I’ve finished four books in the last few weeks, what with my vacation and all. In addition to describing the four books here I have added them to my list of books read this year. I will soon be creating a summary of the presidential biographies I have read and will add the Martin Van Buren biography to my list. Here are the 4 books:
a book of bees by Sue Hubbell
I was reading the Fabulouslorraine blog a few weeks ago and she recommended this book. Among other interesting topics Lorraine blogs about bee keeping. A book of bees by Sue Hubbell is a fascinating book and very well written. On the first page she says:
“I have had bees now for fifteen years, and my life is better for it. I operate a beekeeping and honey-producing farm in the Ozark Mountains of southern Missouri. I keep three hundred hives of bees”
From there she goes on to describe a year of bee keeping. It almost made me want to get some hives.
Different Seasons by Stephen King
I read Different Seasons by Stephen King while I was fishing in Canada. My secret of catching fish is reading while I fish 🙂 Different Seasons is a collection of four novellas. The first is the story that the movie Shawshank Redemption is based on. Shawshank Redemption is one of my all time favorite movies and the story is as good as the movie. I didn’t enjoy the second novella, Apt Pupil, as much, although it was thought provoking and disturbing. The third novella “The Body” was made into Rob Reiner’s movie Stand by Me. I enjoyed the fourth novella Breathing Lessons. It was a bit weird but still intriguing.
The Perfect Poison by Amanda Quick
The Perfect Poison is a mystery set “Late in the reign of Queen Victoria” It was light and entertaining but didn’t want me make to want to read more of this series.
Martin Van Buren by Ted Widmer
I am working on reading at least one book about each American President. I just finished reading a short biography of Martin Van Buren, President number eight. It was interesting because a very large financial crisis, The Panic of 1837 hit right after Van Buren took office. The panic was one of the reasons that he was a one term president. Van Buren was also one of only two presidents with no college education or military service.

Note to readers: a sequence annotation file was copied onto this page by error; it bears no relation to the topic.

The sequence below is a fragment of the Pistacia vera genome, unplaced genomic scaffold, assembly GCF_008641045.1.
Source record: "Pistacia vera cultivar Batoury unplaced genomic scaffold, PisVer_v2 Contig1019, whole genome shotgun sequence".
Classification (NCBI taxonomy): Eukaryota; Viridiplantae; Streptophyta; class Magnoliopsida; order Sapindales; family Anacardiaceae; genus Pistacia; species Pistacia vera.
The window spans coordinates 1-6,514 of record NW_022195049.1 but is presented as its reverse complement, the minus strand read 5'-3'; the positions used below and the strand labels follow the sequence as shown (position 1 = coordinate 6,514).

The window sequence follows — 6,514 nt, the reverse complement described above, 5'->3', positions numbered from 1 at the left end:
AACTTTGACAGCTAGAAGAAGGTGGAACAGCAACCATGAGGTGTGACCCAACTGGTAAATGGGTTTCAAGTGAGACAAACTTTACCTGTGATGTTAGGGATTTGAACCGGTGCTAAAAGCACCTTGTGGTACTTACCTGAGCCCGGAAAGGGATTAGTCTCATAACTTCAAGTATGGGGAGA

Van Buren deserves much of the credit for the creation of our two party system. I found the following quotes enlightening.
“evidence of opposition parties is one of the most important ways to measure the vital signs of an emerging democracy………… Van Buren, while not a radical thinker, deserves full credit for realizing this truth ahead of his compatriots….. Not only is the spirit of party not hostile to democract\y, it is essential to it…… there is a fundamental balance at its core – an internal gyroscope, based on brute competition – that has allowed this system to continue, with only a few modifications, from 1828 to the present. That gyroscope was built by Van Buren, and every time we ask another country to replicate it, we are paying silent homage to him.”
Ted Widmer’s Van Buren biography was the first biography I have read from the American Presidents Series. At first I was really put off by how non academic it was. Widmer makes all sorts of contemporary references, to people like George Bush and Rush Limbaugh. But eventually I just decided to take it for what it was a light readable biography of Van Buren.
I am home again in Reno, back from a road trip/fishing trip to northern Ontario. Duke and I drove a total of 4368 miles. On the trip home we left Fort Francis, Ontario last Wednesday and spent Wednesday night at the Spruce Lake Bed and Breakfast in Keewatin, Ontario. Thursday night was in Brandon, Manitoba. Friday night was at the Historic Reesor Ranch in south western Saskatchewan.
Saturday night was at the Prince of Wales Hotel in Waterton National Park in Alberta.
Sunday night was at Glacier Park Lodge in East Glacier Park Montana.
My Dad broke a hip and ended up in the hospital while we were gone. My sisters, daughters and good friend Linda all took care of him and now he is in rehab and doing surprisingly well after giving everyone a real scare. So we cut our trip short and Monday drove the 1000 miles home to Reno.
The pictures we took on the way home are on Flickr here along with the pictures from the first part of the road trip. I've included a couple more below.